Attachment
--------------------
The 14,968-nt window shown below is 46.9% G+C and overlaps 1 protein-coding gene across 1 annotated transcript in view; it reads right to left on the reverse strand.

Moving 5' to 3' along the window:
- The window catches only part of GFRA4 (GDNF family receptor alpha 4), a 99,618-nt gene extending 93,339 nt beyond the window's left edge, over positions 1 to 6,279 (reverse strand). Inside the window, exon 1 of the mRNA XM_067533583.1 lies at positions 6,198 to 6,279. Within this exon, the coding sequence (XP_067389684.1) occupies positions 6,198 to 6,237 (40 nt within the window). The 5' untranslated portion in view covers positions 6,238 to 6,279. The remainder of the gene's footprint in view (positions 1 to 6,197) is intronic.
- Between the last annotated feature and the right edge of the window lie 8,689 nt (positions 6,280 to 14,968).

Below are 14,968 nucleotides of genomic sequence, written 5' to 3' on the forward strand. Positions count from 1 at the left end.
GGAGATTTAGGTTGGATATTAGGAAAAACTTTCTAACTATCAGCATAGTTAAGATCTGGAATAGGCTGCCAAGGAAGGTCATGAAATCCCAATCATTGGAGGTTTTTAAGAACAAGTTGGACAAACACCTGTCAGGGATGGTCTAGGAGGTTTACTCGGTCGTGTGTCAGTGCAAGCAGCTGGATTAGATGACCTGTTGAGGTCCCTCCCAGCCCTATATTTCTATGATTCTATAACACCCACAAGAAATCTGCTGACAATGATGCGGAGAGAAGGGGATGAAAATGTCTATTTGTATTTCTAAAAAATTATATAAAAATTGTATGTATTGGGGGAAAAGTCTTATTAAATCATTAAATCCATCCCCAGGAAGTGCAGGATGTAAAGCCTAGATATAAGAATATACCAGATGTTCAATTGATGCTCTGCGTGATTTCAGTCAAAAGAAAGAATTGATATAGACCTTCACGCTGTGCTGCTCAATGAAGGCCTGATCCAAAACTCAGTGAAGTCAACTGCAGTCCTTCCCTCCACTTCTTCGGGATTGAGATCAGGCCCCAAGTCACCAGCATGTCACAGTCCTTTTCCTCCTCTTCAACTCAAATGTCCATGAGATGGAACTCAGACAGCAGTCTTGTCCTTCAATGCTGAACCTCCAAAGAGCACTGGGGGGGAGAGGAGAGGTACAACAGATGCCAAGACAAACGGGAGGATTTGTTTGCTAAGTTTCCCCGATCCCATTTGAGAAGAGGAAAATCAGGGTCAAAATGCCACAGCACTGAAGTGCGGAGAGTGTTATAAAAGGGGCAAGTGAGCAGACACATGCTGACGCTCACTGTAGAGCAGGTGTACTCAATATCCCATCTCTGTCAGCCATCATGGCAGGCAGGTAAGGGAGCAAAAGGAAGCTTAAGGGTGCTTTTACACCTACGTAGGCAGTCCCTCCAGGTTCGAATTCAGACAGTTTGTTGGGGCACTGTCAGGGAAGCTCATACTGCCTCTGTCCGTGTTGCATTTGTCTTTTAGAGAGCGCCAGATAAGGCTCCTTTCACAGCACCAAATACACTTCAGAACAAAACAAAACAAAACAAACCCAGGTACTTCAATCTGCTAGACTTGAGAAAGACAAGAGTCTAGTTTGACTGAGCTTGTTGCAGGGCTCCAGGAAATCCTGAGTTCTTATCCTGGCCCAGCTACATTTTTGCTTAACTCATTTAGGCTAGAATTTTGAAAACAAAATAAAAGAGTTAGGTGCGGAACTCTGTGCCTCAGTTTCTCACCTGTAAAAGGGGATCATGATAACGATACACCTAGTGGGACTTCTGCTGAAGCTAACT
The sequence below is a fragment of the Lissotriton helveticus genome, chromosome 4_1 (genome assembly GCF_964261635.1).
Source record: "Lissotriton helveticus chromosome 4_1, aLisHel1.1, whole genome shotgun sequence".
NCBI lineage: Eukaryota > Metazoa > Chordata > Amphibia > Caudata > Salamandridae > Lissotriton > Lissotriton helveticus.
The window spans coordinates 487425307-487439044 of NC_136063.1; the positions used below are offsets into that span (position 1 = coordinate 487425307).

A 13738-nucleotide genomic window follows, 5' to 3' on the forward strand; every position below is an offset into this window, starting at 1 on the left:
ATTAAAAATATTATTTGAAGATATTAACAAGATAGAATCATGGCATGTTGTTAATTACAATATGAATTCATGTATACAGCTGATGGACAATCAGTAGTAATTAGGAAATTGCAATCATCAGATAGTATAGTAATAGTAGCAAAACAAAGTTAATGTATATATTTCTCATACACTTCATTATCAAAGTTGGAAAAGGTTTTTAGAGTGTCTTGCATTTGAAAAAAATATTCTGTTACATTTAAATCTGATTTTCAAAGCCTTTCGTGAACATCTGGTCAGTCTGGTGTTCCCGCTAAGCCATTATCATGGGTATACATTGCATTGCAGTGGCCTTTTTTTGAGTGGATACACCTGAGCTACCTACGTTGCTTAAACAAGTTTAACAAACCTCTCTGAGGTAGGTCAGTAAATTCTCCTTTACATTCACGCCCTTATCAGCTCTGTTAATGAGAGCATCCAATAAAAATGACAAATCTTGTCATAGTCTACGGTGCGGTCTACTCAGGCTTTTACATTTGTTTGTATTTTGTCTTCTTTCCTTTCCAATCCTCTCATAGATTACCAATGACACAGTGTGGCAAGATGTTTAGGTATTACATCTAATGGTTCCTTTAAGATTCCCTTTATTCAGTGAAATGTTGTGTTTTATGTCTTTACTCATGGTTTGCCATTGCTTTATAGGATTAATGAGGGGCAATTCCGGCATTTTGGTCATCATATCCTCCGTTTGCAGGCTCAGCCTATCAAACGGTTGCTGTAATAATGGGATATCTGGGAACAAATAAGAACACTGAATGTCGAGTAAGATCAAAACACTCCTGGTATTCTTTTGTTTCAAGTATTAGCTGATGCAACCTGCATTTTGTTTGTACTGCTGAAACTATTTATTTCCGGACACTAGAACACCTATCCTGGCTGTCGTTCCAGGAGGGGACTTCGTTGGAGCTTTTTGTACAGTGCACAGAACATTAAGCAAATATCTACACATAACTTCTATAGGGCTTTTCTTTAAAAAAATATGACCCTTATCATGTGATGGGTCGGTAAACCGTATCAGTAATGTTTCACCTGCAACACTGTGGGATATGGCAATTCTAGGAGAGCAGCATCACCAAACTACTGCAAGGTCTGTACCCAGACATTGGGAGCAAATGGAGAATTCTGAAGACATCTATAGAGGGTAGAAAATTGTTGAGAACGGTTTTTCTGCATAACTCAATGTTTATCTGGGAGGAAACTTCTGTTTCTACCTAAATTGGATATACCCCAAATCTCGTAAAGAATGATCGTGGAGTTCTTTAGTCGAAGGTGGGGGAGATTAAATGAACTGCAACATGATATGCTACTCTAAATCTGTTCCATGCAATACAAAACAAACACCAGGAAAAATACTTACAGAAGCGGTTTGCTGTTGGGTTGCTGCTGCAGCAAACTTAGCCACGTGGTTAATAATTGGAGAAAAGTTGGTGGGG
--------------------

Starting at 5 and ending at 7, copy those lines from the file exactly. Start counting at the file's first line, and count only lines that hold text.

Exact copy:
Below are 14,968 nucleotides of genomic sequence, written 5' to 3' on the forward strand. Positions count from 1 at the left end.
GGAGATTTAGGTTGGATATTAGGAAAAACTTTCTAACTATCAGCATAGTTAAGATCTGGAATAGGCTGCCAAGGAAGGTCATGAAATCCCAATCATTGGAGGTTTTTAAGAACAAGTTGGACAAACACCTGTCAGGGATGGTCTAGGAGGTTTACTCGGTCGTGTGTCAGTGCAAGCAGCTGGATTAGATGACCTGTTGAGGTCCCTCCCAGCCCTATATTTCTATGATTCTATAACACCCACAAGAAATCTGCTGACAATGATGCGGAGAGAAGGGGATGAAAATGTCTATTTGTATTTCTAAAAAATTATATAAAAATTGTATGTATTGGGGGAAAAGTCTTATTAAATCATTAAATCCATCCCCAGGAAGTGCAGGATGTAAAGCCTAGATATAAGAATATACCAGATGTTCAATTGATGCTCTGCGTGATTTCAGTCAAAAGAAAGAATTGATATAGACCTTCACGCTGTGCTGCTCAATGAAGGCCTGATCCAAAACTCAGTGAAGTCAACTGCAGTCCTTCCCTCCACTTCTTCGGGATTGAGATCAGGCCCCAAGTCACCAGCATGTCACAGTCCTTTTCCTCCTCTTCAACTCAAATGTCCATGAGATGGAACTCAGACAGCAGTCTTGTCCTTCAATGCTGAACCTCCAAAGAGCACTGGGGGGGAGAGGAGAGGTACAACAGATGCCAAGACAAACGGGAGGATTTGTTTGCTAAGTTTCCCCGATCCCATTTGAGAAGAGGAAAATCAGGGTCAAAATGCCACAGCACTGAAGTGCGGAGAGTGTTATAAAAGGGGCAAGTGAGCAGACACATGCTGACGCTCACTGTAGAGCAGGTGTACTCAATATCCCATCTCTGTCAGCCATCATGGCAGGCAGGTAAGGGAGCAAAAGGAAGCTTAAGGGTGCTTTTACACCTACGTAGGCAGTCCCTCCAGGTTCGAATTCAGACAGTTTGTTGGGGCACTGTCAGGGAAGCTCATACTGCCTCTGTCCGTGTTGCATTTGTCTTTTAGAGAGCGCCAGATAAGGCTCCTTTCACAGCACCAAATACACTTCAGAACAAAACAAAACAAAACAAACCCAGGTACTTCAATCTGCTAGACTTGAGAAAGACAAGAGTCTAGTTTGACTGAGCTTGTTGCAGGGCTCCAGGAAATCCTGAGTTCTTATCCTGGCCCAGCTACATTTTTGCTTAACTCATTTAGGCTAGAATTTTGAAAACAAAATAAAAGAGTTAGGTGCGGAACTCTGTGCCTCAGTTTCTCACCTGTAAAAGGGGATCATGATAACGATACACCTAGTGGGACTTCTGCTGAAGCTAACT
The sequence below is a fragment of the Lissotriton helveticus genome, chromosome 4_1 (genome assembly GCF_964261635.1).